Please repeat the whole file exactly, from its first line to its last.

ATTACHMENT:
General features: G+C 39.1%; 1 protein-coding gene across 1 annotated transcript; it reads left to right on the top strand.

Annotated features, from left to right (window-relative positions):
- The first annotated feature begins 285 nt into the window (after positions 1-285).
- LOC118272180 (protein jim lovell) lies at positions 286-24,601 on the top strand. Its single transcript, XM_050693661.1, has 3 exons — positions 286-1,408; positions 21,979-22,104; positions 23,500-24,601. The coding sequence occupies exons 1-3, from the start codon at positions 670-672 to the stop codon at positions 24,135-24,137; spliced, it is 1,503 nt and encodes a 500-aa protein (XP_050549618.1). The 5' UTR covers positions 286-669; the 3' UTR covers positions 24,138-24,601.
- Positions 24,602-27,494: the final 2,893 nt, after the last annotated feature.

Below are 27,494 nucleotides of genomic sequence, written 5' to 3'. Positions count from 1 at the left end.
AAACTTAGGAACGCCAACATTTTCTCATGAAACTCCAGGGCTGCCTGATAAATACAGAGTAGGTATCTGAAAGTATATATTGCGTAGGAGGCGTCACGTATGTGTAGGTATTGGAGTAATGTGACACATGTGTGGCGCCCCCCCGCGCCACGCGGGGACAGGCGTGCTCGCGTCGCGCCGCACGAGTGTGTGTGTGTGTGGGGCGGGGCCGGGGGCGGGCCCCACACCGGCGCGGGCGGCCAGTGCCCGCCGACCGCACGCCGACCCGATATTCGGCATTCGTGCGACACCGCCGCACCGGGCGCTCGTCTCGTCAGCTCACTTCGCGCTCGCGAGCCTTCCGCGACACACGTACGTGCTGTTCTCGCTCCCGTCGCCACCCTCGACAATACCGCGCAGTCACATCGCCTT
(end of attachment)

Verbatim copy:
General features: G+C 39.1%; 1 protein-coding gene across 1 annotated transcript; it reads left to right on the top strand.

Annotated features, from left to right (window-relative positions):
- The first annotated feature begins 285 nt into the window (after positions 1-285).
- LOC118272180 (protein jim lovell) lies at positions 286-24,601 on the top strand. Its single transcript, XM_050693661.1, has 3 exons — positions 286-1,408; positions 21,979-22,104; positions 23,500-24,601. The coding sequence occupies exons 1-3, from the start codon at positions 670-672 to the stop codon at positions 24,135-24,137; spliced, it is 1,503 nt and encodes a 500-aa protein (XP_050549618.1). The 5' UTR covers positions 286-669; the 3' UTR covers positions 24,138-24,601.
- Positions 24,602-27,494: the final 2,893 nt, after the last annotated feature.

Below are 27,494 nucleotides of genomic sequence, written 5' to 3'. Positions count from 1 at the left end.
AAACTTAGGAACGCCAACATTTTCTCATGAAACTCCAGGGCTGCCTGATAAATACAGAGTAGGTATCTGAAAGTATATATTGCGTAGGAGGCGTCACGTATGTGTAGGTATTGGAGTAATGTGACACATGTGTGGCGCCCCCCCGCGCCACGCGGGGACAGGCGTGCTCGCGTCGCGCCGCACGAGTGTGTGTGTGTGTGGGGCGGGGCCGGGGGCGGGCCCCACACCGGCGCGGGCGGCCAGTGCCCGCCGACCGCACGCCGACCCGATATTCGGCATTCGTGCGACACCGCCGCACCGGGCGCTCGTCTCGTCAGCTCACTTCGCGCTCGCGAGCCTTCCGCGACACACGTACGTGCTGTTCTCGCTCCCGTCGCCACCCTCGACAATACCGCGCAGTCACATCGCCTT